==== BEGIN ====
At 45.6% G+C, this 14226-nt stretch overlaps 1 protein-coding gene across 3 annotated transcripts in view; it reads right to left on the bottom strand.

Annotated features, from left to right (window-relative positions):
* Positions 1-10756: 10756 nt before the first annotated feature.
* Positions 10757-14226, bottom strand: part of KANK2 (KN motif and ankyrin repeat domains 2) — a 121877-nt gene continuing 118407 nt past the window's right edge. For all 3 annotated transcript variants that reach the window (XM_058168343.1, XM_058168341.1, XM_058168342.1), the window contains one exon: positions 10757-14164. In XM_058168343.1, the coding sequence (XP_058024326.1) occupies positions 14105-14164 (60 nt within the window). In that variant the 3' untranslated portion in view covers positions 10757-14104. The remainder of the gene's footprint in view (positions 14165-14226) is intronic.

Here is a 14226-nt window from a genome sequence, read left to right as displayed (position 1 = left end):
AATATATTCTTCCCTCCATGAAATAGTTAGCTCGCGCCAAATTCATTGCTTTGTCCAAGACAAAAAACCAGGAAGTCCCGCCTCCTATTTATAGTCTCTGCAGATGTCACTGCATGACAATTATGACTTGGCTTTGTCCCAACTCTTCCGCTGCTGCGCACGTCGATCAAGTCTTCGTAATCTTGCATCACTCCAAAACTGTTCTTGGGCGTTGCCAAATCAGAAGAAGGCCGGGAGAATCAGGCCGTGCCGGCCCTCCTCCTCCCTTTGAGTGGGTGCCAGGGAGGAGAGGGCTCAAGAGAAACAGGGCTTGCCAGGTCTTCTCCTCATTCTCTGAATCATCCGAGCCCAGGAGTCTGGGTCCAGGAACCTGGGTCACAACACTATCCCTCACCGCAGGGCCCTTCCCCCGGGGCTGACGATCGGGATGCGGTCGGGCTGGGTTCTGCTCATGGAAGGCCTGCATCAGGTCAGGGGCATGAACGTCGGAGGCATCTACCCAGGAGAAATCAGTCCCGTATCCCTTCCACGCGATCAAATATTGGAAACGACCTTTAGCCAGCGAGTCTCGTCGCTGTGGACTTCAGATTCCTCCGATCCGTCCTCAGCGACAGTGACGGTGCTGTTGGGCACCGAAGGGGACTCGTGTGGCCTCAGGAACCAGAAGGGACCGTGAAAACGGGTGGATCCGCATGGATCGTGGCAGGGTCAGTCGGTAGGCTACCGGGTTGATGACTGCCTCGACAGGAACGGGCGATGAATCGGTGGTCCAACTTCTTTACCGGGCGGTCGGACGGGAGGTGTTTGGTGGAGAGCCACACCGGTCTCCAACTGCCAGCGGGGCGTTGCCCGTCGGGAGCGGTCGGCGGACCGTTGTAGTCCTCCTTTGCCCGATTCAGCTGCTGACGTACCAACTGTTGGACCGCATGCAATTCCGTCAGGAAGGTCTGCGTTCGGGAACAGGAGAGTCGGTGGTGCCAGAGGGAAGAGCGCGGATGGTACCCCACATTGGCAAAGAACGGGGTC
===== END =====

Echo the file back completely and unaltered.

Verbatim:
At 45.6% G+C, this 14226-nt stretch overlaps 1 protein-coding gene across 3 annotated transcripts in view; it reads right to left on the bottom strand.

Annotated features, from left to right (window-relative positions):
* Positions 1-10756: 10756 nt before the first annotated feature.
* Positions 10757-14226, bottom strand: part of KANK2 (KN motif and ankyrin repeat domains 2) — a 121877-nt gene continuing 118407 nt past the window's right edge. For all 3 annotated transcript variants that reach the window (XM_058168343.1, XM_058168341.1, XM_058168342.1), the window contains one exon: positions 10757-14164. In XM_058168343.1, the coding sequence (XP_058024326.1) occupies positions 14105-14164 (60 nt within the window). In that variant the 3' untranslated portion in view covers positions 10757-14104. The remainder of the gene's footprint in view (positions 14165-14226) is intronic.

Here is a 14226-nt window from a genome sequence, read left to right as displayed (position 1 = left end):
AATATATTCTTCCCTCCATGAAATAGTTAGCTCGCGCCAAATTCATTGCTTTGTCCAAGACAAAAAACCAGGAAGTCCCGCCTCCTATTTATAGTCTCTGCAGATGTCACTGCATGACAATTATGACTTGGCTTTGTCCCAACTCTTCCGCTGCTGCGCACGTCGATCAAGTCTTCGTAATCTTGCATCACTCCAAAACTGTTCTTGGGCGTTGCCAAATCAGAAGAAGGCCGGGAGAATCAGGCCGTGCCGGCCCTCCTCCTCCCTTTGAGTGGGTGCCAGGGAGGAGAGGGCTCAAGAGAAACAGGGCTTGCCAGGTCTTCTCCTCATTCTCTGAATCATCCGAGCCCAGGAGTCTGGGTCCAGGAACCTGGGTCACAACACTATCCCTCACCGCAGGGCCCTTCCCCCGGGGCTGACGATCGGGATGCGGTCGGGCTGGGTTCTGCTCATGGAAGGCCTGCATCAGGTCAGGGGCATGAACGTCGGAGGCATCTACCCAGGAGAAATCAGTCCCGTATCCCTTCCACGCGATCAAATATTGGAAACGACCTTTAGCCAGCGAGTCTCGTCGCTGTGGACTTCAGATTCCTCCGATCCGTCCTCAGCGACAGTGACGGTGCTGTTGGGCACCGAAGGGGACTCGTGTGGCCTCAGGAACCAGAAGGGACCGTGAAAACGGGTGGATCCGCATGGATCGTGGCAGGGTCAGTCGGTAGGCTACCGGGTTGATGACTGCCTCGACAGGAACGGGCGATGAATCGGTGGTCCAACTTCTTTACCGGGCGGTCGGACGGGAGGTGTTTGGTGGAGAGCCACACCGGTCTCCAACTGCCAGCGGGGCGTTGCCCGTCGGGAGCGGTCGGCGGACCGTTGTAGTCCTCCTTTGCCCGATTCAGCTGCTGACGTACCAACTGTTGGACCGCATGCAATTCCGTCAGGAAGGTCTGCGTTCGGGAACAGGAGAGTCGGTGGTGCCAGAGGGAAGAGCGCGGATGGTACCCCACATTGGCAAAGAACGGGGTC